No KSM in NYC?

Article excerpt

Byline: Michael Isikoff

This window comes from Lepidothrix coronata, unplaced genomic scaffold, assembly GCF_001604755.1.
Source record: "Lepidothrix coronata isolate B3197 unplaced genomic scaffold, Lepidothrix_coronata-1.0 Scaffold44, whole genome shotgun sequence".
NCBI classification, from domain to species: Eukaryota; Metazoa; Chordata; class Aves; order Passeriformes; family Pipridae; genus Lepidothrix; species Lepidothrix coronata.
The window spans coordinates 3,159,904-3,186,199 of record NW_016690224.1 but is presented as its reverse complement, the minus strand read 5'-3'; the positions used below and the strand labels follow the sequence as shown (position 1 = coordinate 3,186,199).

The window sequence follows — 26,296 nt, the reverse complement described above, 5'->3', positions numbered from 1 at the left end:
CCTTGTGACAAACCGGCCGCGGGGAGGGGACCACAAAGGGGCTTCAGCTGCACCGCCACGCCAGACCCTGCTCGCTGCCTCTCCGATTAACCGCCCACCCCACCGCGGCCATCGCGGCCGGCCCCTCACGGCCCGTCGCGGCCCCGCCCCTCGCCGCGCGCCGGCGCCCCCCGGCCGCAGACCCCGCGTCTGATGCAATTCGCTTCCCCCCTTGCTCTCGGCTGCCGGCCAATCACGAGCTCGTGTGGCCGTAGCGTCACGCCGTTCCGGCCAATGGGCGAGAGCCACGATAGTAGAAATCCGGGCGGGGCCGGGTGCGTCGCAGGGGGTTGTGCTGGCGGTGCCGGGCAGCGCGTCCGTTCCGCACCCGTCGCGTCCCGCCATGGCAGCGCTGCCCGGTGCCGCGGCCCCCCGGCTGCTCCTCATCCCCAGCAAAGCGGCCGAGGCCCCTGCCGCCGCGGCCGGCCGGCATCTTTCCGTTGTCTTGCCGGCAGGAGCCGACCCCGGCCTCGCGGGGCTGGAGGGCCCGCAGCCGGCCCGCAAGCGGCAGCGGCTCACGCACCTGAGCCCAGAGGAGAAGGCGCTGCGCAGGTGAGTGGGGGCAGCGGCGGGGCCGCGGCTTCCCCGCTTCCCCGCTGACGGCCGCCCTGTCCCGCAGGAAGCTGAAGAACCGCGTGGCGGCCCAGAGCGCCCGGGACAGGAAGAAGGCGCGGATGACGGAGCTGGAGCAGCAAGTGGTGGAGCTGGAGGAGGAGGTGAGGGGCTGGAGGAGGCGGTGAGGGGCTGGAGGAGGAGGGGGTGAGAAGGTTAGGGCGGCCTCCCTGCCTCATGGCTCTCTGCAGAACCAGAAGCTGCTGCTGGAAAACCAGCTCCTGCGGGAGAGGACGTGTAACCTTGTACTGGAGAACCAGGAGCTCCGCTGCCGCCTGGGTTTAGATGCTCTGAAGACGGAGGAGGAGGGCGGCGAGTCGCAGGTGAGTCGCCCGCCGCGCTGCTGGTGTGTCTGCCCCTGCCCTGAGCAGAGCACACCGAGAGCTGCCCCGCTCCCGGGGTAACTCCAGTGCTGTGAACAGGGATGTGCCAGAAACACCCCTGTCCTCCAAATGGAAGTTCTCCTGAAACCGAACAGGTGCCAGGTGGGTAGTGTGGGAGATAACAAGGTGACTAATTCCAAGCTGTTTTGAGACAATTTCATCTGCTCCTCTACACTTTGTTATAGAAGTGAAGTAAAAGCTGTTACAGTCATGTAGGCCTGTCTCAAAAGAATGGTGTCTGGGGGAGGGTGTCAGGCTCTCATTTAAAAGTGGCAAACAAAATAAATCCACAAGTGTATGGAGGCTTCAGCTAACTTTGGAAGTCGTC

Top administration officials are getting nervous that they may not be able to proceed with one of their most controversial national-security moves: trying Khalid Sheikh Mohammed and four other accused 9/11 conspirators in federal court in New York City. Last November Attorney General Eric Holder Jr. portrayed the trial as a way to showcase the American justice system to the world--and to accelerate President Obama's stalled plans to shut down the U.S. prison at Guantanamo Bay. But because of shifting political winds in Congress, the trial is now "potentially in jeopardy," a senior official, who did not want to be named talking about a sensitive situation, tells NEWSWEEK. The chief concern: that Republicans will renew attempts to strip funding for the trial and, in the aftermath of the bombing attempt aboard Northwest Flight 253, pick up enough support from moderate Democrats to prevail. Republican Sen. Lindsey Graham says he will force another vote on his amendment to stop the trial (which was defeated 54-45 in November) once Congress reconvenes. "With Detroit and everything else going on, we've got a pretty good chance of winning this thing," says Graham, adding that he's privately heard from a number of Democrats, saying "they're with me." GOP Rep. Frank Wolf says he plans a similar move in the House. "I'm afraid it's probably going to pass," says Democratic Rep. Jim Moran, who has strongly backed the administration on the issue. …